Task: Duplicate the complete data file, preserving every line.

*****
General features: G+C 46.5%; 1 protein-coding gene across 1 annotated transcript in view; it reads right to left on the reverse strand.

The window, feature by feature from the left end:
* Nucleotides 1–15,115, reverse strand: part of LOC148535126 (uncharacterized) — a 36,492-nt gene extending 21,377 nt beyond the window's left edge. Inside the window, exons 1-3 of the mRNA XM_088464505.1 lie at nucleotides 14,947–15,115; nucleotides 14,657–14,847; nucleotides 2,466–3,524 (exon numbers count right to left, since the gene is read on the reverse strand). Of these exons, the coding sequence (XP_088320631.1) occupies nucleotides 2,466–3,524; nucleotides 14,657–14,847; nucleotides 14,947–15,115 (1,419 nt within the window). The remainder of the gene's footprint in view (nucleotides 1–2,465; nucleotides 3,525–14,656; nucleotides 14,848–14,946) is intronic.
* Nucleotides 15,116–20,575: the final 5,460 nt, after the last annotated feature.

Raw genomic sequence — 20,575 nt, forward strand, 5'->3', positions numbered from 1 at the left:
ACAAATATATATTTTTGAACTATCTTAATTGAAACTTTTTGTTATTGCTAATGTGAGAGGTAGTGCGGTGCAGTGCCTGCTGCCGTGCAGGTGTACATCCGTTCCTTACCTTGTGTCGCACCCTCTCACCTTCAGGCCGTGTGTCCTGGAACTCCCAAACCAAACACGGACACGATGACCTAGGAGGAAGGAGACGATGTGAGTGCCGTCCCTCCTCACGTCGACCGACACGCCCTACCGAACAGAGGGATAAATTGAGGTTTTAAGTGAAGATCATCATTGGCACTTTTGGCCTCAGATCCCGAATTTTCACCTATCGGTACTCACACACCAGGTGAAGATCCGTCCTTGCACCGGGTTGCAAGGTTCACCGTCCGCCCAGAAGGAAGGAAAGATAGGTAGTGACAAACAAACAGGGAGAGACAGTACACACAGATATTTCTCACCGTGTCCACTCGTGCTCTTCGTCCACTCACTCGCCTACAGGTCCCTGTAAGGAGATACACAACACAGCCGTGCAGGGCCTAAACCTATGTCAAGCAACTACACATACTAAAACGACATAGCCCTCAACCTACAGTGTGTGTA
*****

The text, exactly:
General features: G+C 46.5%; 1 protein-coding gene across 1 annotated transcript in view; it reads right to left on the reverse strand.

The window, feature by feature from the left end:
* Nucleotides 1–15,115, reverse strand: part of LOC148535126 (uncharacterized) — a 36,492-nt gene extending 21,377 nt beyond the window's left edge. Inside the window, exons 1-3 of the mRNA XM_088464505.1 lie at nucleotides 14,947–15,115; nucleotides 14,657–14,847; nucleotides 2,466–3,524 (exon numbers count right to left, since the gene is read on the reverse strand). Of these exons, the coding sequence (XP_088320631.1) occupies nucleotides 2,466–3,524; nucleotides 14,657–14,847; nucleotides 14,947–15,115 (1,419 nt within the window). The remainder of the gene's footprint in view (nucleotides 1–2,465; nucleotides 3,525–14,656; nucleotides 14,848–14,946) is intronic.
* Nucleotides 15,116–20,575: the final 5,460 nt, after the last annotated feature.

Raw genomic sequence — 20,575 nt, forward strand, 5'->3', positions numbered from 1 at the left:
ACAAATATATATTTTTGAACTATCTTAATTGAAACTTTTTGTTATTGCTAATGTGAGAGGTAGTGCGGTGCAGTGCCTGCTGCCGTGCAGGTGTACATCCGTTCCTTACCTTGTGTCGCACCCTCTCACCTTCAGGCCGTGTGTCCTGGAACTCCCAAACCAAACACGGACACGATGACCTAGGAGGAAGGAGACGATGTGAGTGCCGTCCCTCCTCACGTCGACCGACACGCCCTACCGAACAGAGGGATAAATTGAGGTTTTAAGTGAAGATCATCATTGGCACTTTTGGCCTCAGATCCCGAATTTTCACCTATCGGTACTCACACACCAGGTGAAGATCCGTCCTTGCACCGGGTTGCAAGGTTCACCGTCCGCCCAGAAGGAAGGAAAGATAGGTAGTGACAAACAAACAGGGAGAGACAGTACACACAGATATTTCTCACCGTGTCCACTCGTGCTCTTCGTCCACTCACTCGCCTACAGGTCCCTGTAAGGAGATACACAACACAGCCGTGCAGGGCCTAAACCTATGTCAAGCAACTACACATACTAAAACGACATAGCCCTCAACCTACAGTGTGTGTA